These types of companies might have projects that require cross -location and cross-team communication and participation. Virtual management skills and knowledge are key to the success of those projects. It is very easy for an "us and them" mentality to develop in a setting such as this. Without close attention and a high level of good-quality virtual management, teamwork can soon deteriorate into a negative and competitive environment, with the different teams being reluctant to work together or help each other out. Eventually, finger-pointing and apportioning blame become more important than meeting the objectives of the project. The situation can get so bad that one team intentionally sabotages the other. This situation might sound far-fetched, but it can occur even in traditional companies where the teams are located in adjacent hallways!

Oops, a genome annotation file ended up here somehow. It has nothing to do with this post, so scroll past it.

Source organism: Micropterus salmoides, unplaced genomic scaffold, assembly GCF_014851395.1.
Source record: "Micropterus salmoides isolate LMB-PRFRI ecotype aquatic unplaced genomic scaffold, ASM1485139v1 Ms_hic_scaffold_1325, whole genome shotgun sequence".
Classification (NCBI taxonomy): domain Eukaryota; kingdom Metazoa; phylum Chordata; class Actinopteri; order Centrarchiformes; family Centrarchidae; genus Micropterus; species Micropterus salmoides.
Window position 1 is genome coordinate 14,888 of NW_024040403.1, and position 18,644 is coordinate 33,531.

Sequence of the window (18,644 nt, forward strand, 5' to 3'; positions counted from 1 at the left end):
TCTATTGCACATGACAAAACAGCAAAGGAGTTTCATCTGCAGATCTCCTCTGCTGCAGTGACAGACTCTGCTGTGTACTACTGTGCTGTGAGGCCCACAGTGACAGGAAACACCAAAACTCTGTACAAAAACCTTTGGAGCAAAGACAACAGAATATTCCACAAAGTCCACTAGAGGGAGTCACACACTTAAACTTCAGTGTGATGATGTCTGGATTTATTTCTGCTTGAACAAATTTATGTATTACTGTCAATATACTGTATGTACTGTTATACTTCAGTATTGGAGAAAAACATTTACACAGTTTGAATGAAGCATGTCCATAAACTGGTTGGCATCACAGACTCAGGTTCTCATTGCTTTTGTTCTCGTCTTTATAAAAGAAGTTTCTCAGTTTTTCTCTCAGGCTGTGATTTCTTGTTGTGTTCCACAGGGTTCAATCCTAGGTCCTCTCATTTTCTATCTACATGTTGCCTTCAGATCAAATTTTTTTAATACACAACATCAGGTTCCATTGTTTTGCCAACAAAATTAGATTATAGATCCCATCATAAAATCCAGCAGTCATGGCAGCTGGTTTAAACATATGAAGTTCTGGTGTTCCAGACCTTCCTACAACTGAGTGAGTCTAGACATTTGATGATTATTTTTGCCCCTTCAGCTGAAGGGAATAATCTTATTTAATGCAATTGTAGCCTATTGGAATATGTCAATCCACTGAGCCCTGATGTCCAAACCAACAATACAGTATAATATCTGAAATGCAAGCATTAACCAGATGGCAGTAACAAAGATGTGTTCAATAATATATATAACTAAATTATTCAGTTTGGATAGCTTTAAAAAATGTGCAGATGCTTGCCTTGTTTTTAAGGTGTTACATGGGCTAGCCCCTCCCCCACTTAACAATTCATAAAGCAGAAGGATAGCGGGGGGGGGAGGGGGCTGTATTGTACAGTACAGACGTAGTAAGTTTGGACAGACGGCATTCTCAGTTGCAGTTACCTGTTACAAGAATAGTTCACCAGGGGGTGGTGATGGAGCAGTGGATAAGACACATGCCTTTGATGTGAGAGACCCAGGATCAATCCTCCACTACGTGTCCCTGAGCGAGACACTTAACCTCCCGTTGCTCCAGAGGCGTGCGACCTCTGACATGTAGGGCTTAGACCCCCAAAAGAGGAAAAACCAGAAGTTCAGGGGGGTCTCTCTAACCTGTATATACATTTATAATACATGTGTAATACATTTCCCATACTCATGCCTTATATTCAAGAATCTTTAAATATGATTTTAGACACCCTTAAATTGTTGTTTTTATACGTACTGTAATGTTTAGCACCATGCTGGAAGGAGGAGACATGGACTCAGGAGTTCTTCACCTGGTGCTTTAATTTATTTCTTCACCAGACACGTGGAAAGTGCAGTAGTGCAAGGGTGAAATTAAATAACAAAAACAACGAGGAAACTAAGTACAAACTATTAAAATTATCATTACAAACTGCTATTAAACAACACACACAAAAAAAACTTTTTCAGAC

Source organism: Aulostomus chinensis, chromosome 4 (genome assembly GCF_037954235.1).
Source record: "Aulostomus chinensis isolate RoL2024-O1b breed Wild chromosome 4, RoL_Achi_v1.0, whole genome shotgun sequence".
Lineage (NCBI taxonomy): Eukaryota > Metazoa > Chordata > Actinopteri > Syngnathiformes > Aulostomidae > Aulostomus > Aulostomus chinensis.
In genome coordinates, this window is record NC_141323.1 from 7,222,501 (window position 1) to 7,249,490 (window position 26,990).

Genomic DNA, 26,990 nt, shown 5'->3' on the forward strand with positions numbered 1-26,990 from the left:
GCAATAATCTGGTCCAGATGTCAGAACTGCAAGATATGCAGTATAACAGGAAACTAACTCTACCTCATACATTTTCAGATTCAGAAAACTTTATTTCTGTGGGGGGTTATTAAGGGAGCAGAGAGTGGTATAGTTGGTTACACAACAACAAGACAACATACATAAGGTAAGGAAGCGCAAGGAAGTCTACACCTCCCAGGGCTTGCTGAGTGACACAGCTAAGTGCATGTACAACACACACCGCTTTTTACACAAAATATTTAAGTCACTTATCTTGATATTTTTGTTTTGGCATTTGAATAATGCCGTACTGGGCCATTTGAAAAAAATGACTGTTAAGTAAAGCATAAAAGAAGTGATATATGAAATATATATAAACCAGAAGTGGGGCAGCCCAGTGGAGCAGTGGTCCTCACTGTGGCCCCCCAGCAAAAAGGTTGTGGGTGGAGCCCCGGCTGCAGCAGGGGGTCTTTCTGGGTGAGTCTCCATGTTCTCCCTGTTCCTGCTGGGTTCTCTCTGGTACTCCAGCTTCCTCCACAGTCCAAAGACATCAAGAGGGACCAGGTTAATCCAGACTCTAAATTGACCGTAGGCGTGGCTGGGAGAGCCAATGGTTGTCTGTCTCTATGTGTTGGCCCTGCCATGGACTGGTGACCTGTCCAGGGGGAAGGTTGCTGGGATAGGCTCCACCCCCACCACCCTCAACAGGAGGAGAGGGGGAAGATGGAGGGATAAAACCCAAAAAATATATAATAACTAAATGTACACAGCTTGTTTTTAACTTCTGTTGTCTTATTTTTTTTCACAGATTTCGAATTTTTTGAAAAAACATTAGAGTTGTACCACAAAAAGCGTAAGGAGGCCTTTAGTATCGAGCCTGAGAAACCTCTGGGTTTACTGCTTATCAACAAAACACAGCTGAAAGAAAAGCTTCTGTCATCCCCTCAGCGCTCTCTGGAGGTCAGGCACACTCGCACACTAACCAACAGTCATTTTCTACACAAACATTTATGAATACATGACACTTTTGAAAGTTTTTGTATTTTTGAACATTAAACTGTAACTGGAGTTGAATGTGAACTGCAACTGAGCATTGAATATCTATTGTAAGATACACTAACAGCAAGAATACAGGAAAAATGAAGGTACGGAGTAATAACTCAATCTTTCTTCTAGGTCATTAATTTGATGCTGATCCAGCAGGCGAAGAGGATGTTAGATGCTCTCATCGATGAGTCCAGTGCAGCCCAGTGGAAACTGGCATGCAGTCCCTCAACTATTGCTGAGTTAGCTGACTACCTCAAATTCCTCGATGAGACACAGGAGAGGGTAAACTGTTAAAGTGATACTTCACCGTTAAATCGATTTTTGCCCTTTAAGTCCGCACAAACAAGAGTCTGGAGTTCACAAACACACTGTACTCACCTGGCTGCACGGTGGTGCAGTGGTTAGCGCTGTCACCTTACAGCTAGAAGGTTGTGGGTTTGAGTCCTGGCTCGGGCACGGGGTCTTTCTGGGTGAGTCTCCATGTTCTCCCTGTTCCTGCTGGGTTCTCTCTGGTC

If you start bad-mouthing other teams, hinting that they might not be competent or are intentionally unhelpful, the rest of your team will adopt this negative attitude. We have personally heard a manager say these words to her team, "X team will not do what we need them to because they do not like us." What kind of effect do you think this statement has on a team? It hardly inspires confidence in the other team or promotes good teamwork. It also makes the manager look rather helpless and incompetent.
Satellite Team Members
Some virtual companies have a main corporate office with numerous satellite employees around the country or the globe who work from home offices. This is a very typical setup for global sales organizations, and it is fast becoming common in other types of organizations. Some technology companies are moving to this distributed virtual team environment, as are consulting organizations in various industries.